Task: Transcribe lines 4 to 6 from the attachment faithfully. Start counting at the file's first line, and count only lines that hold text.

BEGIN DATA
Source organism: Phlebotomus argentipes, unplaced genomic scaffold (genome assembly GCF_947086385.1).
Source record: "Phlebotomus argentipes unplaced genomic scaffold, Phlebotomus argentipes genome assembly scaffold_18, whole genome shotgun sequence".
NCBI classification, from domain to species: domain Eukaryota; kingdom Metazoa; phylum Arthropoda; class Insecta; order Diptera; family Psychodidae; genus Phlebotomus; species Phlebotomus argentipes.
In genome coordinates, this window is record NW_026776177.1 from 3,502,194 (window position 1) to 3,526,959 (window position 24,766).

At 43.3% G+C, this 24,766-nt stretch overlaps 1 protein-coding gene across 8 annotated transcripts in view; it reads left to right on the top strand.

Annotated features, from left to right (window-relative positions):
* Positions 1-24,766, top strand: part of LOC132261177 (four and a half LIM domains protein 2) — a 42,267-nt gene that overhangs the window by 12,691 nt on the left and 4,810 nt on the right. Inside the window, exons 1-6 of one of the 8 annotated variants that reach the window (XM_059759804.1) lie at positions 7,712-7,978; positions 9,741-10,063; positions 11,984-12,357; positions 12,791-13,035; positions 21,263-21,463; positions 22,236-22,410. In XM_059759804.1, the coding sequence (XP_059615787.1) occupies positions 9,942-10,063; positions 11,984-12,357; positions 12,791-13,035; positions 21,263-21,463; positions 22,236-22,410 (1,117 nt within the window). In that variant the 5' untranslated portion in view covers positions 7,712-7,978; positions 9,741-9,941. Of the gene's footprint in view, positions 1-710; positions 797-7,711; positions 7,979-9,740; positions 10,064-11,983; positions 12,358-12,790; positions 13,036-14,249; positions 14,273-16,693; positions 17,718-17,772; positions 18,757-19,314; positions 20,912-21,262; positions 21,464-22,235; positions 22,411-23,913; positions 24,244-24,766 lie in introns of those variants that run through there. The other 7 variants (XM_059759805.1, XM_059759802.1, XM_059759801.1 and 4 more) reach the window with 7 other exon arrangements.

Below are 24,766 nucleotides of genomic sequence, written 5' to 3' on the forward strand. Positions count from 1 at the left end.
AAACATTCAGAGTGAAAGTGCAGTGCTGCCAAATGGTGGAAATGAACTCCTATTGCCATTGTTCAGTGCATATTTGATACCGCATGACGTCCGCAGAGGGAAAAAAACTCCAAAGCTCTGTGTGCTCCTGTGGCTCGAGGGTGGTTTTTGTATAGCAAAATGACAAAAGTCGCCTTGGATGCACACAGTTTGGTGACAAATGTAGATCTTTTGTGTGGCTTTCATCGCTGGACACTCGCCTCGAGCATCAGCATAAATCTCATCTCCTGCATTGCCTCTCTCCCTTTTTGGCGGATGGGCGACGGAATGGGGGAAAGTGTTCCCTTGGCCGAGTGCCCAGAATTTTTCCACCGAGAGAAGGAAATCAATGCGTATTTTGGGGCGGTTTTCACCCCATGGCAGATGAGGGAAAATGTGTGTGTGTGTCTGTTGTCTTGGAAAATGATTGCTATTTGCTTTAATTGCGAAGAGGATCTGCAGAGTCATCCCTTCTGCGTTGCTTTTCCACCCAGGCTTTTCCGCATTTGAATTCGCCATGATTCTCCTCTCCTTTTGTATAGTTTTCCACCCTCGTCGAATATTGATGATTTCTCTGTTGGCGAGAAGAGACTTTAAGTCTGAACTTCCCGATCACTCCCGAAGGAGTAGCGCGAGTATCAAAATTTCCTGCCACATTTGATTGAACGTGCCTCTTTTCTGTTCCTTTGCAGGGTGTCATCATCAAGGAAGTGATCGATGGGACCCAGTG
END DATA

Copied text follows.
In genome coordinates, this window is record NW_026776177.1 from 3,502,194 (window position 1) to 3,526,959 (window position 24,766).

At 43.3% G+C, this 24,766-nt stretch overlaps 1 protein-coding gene across 8 annotated transcripts in view; it reads left to right on the top strand.

Annotated features, from left to right (window-relative positions):